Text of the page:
Dysfunctional T cells present in malignant lesions are characterized by a sustained and highly diverse expression of inhibitory receptors, also referred to as immune checkpoints. Yet, their relative functional significance in different cancer types remains incompletely understood. In this study, we provide a comprehensive characterization of the diversity and expression patterns of inhibitory receptors on tumor-infiltrating T cells from patients with non–small cell lung cancer. In spite of the large heterogeneity observed in the amount of PD-1, Tim-3, CTLA-4, LAG-3, and BTLA expressed on intratumoral CD8+ T cells from 32 patients, a clear correlation was established between increased expression of these inhibitory coreceptors and progression of the disease. Notably, the latter was accompanied by a progressively impaired capacity of T cells to respond to polyclonal activation. Coexpression of several inhibitory receptors was gradually acquired, with early PD-1 and late LAG-3/BTLA expression. PD-1 blockade was able to restore T-cell function only in a subset of patients. A high percentage of PD-1hi T cells was correlated with poor restoration of T-cell function upon PD-1 blockade. Of note, PD-1hi expression marked a particularly dysfunctional T-cell subset characterized by coexpression of multiple inhibitory receptors and thus may assist in identifying patients likely to respond to inhibitory receptor–specific antibodies. Overall, these data may provide a framework for future personalized T-cell–based therapies aiming at restoration of tumor-infiltrating lymphocyte effector functions. Cancer Immunol Res; 1–12. ©2015 AACR.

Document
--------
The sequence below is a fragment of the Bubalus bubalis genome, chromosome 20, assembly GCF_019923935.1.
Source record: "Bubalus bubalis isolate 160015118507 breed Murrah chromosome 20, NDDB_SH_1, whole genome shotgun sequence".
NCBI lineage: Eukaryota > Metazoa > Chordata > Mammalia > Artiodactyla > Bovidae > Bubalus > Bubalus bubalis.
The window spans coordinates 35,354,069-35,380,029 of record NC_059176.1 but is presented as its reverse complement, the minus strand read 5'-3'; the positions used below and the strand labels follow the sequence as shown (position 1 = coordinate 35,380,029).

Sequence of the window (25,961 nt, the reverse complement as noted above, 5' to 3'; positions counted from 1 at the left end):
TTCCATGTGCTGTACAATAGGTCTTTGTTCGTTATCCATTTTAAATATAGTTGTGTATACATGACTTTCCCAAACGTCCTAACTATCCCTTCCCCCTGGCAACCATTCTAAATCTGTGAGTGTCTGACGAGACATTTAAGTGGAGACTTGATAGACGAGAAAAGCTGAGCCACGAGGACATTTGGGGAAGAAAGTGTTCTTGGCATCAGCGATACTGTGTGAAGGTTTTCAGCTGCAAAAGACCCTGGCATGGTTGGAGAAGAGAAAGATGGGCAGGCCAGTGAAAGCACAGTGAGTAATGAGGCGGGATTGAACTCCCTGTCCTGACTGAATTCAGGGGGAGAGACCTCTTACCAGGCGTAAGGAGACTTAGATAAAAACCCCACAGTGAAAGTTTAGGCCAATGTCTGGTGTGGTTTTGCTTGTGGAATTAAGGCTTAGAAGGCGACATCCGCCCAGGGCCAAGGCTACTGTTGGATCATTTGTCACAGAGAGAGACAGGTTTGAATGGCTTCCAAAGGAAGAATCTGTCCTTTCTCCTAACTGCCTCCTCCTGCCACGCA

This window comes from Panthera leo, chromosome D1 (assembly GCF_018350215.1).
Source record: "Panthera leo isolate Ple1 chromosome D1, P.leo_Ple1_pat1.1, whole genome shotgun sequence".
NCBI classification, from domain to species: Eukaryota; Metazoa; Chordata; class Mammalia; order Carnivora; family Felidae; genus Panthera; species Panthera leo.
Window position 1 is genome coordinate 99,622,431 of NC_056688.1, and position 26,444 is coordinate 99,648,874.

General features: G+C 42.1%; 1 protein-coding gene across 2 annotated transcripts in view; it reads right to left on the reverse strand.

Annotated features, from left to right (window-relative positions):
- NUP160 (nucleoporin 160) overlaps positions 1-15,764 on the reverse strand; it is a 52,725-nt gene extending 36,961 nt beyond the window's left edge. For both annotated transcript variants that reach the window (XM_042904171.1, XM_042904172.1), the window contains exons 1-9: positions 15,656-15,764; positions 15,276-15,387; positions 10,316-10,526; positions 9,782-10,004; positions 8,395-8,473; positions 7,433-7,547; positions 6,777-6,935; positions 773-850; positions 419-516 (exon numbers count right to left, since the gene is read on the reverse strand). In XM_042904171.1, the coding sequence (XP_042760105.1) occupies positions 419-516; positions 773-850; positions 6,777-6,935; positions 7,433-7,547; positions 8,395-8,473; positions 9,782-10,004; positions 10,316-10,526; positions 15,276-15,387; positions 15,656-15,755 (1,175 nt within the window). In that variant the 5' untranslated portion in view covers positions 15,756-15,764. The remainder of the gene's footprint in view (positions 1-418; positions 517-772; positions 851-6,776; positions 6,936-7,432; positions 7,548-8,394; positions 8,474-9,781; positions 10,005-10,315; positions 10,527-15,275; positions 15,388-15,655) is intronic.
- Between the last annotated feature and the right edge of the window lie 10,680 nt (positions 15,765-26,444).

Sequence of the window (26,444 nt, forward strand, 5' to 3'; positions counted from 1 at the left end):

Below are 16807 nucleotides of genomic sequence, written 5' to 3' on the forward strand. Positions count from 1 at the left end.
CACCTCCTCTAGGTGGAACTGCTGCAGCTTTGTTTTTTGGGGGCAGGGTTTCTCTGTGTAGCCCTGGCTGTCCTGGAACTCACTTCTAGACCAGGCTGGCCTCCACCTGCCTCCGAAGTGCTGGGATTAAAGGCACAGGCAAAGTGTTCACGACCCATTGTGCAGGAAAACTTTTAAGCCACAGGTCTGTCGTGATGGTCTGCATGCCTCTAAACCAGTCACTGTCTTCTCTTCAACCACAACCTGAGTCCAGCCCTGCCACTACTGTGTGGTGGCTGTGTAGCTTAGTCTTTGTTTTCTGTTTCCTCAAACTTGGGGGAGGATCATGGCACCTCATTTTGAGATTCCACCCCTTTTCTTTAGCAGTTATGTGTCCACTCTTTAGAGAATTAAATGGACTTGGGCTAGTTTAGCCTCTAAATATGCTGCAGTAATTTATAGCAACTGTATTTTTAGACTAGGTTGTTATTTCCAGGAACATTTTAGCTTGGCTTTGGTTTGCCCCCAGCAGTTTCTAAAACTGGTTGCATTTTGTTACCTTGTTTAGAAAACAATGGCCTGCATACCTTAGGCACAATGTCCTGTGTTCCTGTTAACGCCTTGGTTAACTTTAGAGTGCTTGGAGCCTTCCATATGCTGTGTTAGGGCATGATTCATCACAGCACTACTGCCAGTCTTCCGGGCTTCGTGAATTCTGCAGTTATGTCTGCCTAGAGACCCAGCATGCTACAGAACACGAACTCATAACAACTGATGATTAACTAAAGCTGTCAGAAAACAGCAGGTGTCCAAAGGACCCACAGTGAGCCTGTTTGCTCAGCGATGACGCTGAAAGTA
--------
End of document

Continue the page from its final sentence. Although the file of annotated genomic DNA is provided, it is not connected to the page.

Note: Supplementary data for this article are available at Cancer Immunology Research Online (http://cancerimmunolres.aacrjournals.org/).
- Received April 10, 2015.
- Revision received June 9, 2015.
- Accepted July 1, 2015.
- ©2015 American Association for Cancer Research.